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Qatar National Day is almost upon us once again. On December 18th, Qataris will celebrate National Day, the day when Sheikh Jassim bin Mohammed Al Thani succeeded his father as ruler of the Qatari Peninsula, and came to be known as the founder of a nation. Al Thani is credited as fighting back both the Ottoman and British Empire in his bid to keep his nation independent and the tribes within it autonomous, earning himself great respect, and solidifying his standing as a man of physical and mental fortitude. Descendants of the Al Thani family still rule Qatar today.
National Day was originally celebrated on the 3rd September, the day of Qatar’s independence. However, by Emiri decree, the date was changed to 18th December, to align with the day Sheikh Jassim took power, and thus inspire pride in the nation’s history.
So National Day is a time to learn more about Qatar, its values and its customs. In that tradition, we decided to create a blog post about the “7 Things You Didn’t Know About Qatar”.
Qatar is home to over 180 Nationalities
That makes it one of the most diverse countries in the world, along with its Middle Eastern neighbour, the UAE. There are almost 2.2 million people in Qatar and most are expats. Men greatly outnumber women, accounting for about 69% of the population overall.
Independence Day and National Day are not the same
As mentioned before, Qatar celebrates National Day on the 18th of December, the day Sheikh Jassim took power in 1878. However, Qatar didn’t actually gain independence until 3rd September 1971, until which time it was under Ottoman, then British rule. Qatar became a British protectorate on 3 November 1916, when the United Kingdom signed a treaty it under its Trucial System of Administration. When Britain officially announced in 1968 that it would politically disengage from the Persian Gulf in three years’ time, Qatar joined Bahrain and seven other Trucial States in a federation. Regional disputes, however, quickly compelled Qatar to resign and declare independence from the coalition which would eventually evolve into the United Arab Emirates.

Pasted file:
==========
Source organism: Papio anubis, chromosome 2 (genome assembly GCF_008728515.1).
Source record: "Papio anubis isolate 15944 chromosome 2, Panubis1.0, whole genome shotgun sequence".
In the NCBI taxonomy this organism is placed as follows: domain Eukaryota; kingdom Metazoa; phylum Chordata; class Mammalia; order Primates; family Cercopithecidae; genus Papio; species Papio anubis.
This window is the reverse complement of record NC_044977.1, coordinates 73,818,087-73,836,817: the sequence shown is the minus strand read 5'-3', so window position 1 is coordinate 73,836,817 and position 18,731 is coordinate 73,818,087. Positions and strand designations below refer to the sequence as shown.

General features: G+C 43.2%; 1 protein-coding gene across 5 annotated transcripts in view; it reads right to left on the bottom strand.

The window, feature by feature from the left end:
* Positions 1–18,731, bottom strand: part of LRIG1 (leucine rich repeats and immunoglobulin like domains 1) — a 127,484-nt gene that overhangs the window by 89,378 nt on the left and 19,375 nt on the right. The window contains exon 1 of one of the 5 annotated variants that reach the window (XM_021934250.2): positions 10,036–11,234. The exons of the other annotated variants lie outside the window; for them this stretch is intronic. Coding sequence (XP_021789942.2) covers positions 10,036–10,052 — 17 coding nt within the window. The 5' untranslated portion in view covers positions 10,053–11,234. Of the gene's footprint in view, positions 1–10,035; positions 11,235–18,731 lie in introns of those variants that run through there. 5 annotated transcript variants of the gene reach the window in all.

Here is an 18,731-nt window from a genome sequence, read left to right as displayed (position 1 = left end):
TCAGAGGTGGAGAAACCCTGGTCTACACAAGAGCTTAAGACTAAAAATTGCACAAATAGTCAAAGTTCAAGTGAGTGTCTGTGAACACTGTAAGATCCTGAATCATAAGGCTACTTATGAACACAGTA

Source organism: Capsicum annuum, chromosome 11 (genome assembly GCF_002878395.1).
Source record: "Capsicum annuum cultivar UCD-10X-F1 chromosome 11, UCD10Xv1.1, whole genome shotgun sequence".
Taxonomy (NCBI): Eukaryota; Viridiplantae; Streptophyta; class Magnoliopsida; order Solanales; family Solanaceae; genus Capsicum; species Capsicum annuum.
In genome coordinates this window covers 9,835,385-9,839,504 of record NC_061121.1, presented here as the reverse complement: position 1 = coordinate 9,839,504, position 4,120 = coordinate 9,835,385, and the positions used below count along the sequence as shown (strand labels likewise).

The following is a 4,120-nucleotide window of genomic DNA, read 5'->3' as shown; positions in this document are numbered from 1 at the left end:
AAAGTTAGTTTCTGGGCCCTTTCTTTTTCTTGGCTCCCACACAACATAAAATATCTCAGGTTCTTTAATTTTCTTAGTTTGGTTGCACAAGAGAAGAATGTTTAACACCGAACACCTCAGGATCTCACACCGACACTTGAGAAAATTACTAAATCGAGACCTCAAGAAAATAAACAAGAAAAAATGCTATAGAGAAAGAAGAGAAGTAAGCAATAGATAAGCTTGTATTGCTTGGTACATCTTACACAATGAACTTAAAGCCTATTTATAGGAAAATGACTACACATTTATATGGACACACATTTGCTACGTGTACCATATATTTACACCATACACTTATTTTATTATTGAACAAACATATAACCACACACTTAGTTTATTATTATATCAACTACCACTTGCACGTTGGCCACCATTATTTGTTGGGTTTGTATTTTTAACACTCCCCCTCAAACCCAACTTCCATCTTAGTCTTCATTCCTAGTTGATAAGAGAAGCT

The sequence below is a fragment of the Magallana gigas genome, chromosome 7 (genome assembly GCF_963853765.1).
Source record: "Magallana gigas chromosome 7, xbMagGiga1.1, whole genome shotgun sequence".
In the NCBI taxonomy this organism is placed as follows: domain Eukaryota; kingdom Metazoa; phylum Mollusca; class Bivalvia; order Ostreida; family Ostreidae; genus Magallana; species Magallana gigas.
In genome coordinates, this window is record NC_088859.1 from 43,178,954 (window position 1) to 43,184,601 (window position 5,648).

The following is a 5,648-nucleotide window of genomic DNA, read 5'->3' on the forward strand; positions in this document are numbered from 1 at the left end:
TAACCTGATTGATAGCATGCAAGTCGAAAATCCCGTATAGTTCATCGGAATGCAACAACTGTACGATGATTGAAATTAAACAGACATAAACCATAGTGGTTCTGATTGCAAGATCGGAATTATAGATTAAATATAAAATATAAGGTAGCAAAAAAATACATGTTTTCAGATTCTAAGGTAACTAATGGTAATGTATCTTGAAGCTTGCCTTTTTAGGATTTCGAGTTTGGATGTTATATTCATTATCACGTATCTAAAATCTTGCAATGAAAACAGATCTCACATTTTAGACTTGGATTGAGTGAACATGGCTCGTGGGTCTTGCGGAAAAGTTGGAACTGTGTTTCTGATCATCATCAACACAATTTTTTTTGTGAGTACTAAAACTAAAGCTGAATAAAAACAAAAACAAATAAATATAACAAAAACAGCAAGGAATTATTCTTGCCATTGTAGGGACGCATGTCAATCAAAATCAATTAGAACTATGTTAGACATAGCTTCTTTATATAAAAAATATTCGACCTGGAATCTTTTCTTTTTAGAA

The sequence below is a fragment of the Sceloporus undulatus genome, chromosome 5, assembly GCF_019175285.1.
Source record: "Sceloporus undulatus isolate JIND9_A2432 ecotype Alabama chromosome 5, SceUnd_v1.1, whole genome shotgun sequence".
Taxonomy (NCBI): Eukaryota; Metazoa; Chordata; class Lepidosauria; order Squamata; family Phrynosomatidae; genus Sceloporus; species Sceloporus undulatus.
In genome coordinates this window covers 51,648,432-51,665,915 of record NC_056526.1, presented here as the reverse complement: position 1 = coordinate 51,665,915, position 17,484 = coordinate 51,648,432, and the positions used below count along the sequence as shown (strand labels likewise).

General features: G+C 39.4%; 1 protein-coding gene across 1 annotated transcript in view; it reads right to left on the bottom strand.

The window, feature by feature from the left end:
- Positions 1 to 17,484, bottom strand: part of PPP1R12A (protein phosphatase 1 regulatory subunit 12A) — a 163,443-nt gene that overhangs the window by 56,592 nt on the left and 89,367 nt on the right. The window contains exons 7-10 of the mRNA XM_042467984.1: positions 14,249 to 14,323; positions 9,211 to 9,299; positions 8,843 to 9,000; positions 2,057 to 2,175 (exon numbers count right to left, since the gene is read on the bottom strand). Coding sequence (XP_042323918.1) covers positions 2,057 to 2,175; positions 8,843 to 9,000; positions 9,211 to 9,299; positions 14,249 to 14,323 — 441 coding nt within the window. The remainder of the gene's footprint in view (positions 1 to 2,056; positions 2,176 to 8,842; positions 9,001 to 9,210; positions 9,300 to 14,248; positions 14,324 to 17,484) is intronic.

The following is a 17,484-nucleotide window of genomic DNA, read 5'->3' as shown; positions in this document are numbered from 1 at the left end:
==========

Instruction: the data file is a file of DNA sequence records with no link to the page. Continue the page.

Criticising the Emir could get you arrested
A new constitution in 2005 was supposed to guarantee press freedom, but in 2012, poet Muhammad ibn al-Dheeb al Ajami was sentenced to life in prison (later commuted to 15 years) for making fun of the Al-Thani Regime. Even so, politics are discussed quite freely and you’d be hard pressed to find a Qatari that didn’t have a view on how their country is run!
It’s even richer than you thought
Qatar is one of the biggest exporters of gas and oil in the world, has the fastest growing economy in the world (faster than economic powerhouse China) and has the highest income per capita in the world too (even higher than the UAE!). So yes, Qatar is seriously rich.
Oil is cheap, everything else isn’t
It’ll cost you less to fill up your Hummer with fuel than it will to buy a meal at McDonalds, or two coffees at Starbucks. Gas fields cover almost 50% of the country, while agriculture accounts for just over 5%. Oil and gas reserves are aplenty in Qatar, but the nation exports over 90% of its food from other countries, making it all terribly expensive.
Alcohol is frowned upon and very difficult to get
Being a Muslim country which adheres to Islamic law, the only option to get alcohol is from the Qatar Distribution Company on the far outskirts of Doha. There are two in the entire country, and both are difficult to get access to. You need to get permission from your sponsor (employer) first which says that they do not object to you drinking. To get access to the store, you need the letter, your Residence Permit, and a 1,000 Riyal deposit. You then have a quick interview in an office upstairs where you have to attest that you are not Muslim. If you break any of the rules such as getting caught giving alcohol to anyone who is not an immediate family member, you lose your license and the deposit.
You can travel with a falcon on planes
Qatar Airways, among Middle Eastern flight companies allow their passengers to fly with their pet falcons on-board in the cabin! As the national bird of a number of Gulf countries, the falcon is seen as a symbol of force and courage in much of the Middle East while falconry is considered a traditional sport. Each falcon is charged at three times the normal excess baggage rate. Qatar also has a dedicated falcon hospital in Souq Waqif, one of the oldest souqs in the world.
Learnt a little bit more about Qatar? Maybe you’re even thinking about moving there at some point. If you are, you’ll need to attest your degree certificate. Luckily, we’ve written a blog post about that too! Just click here to find out more.
Until next time!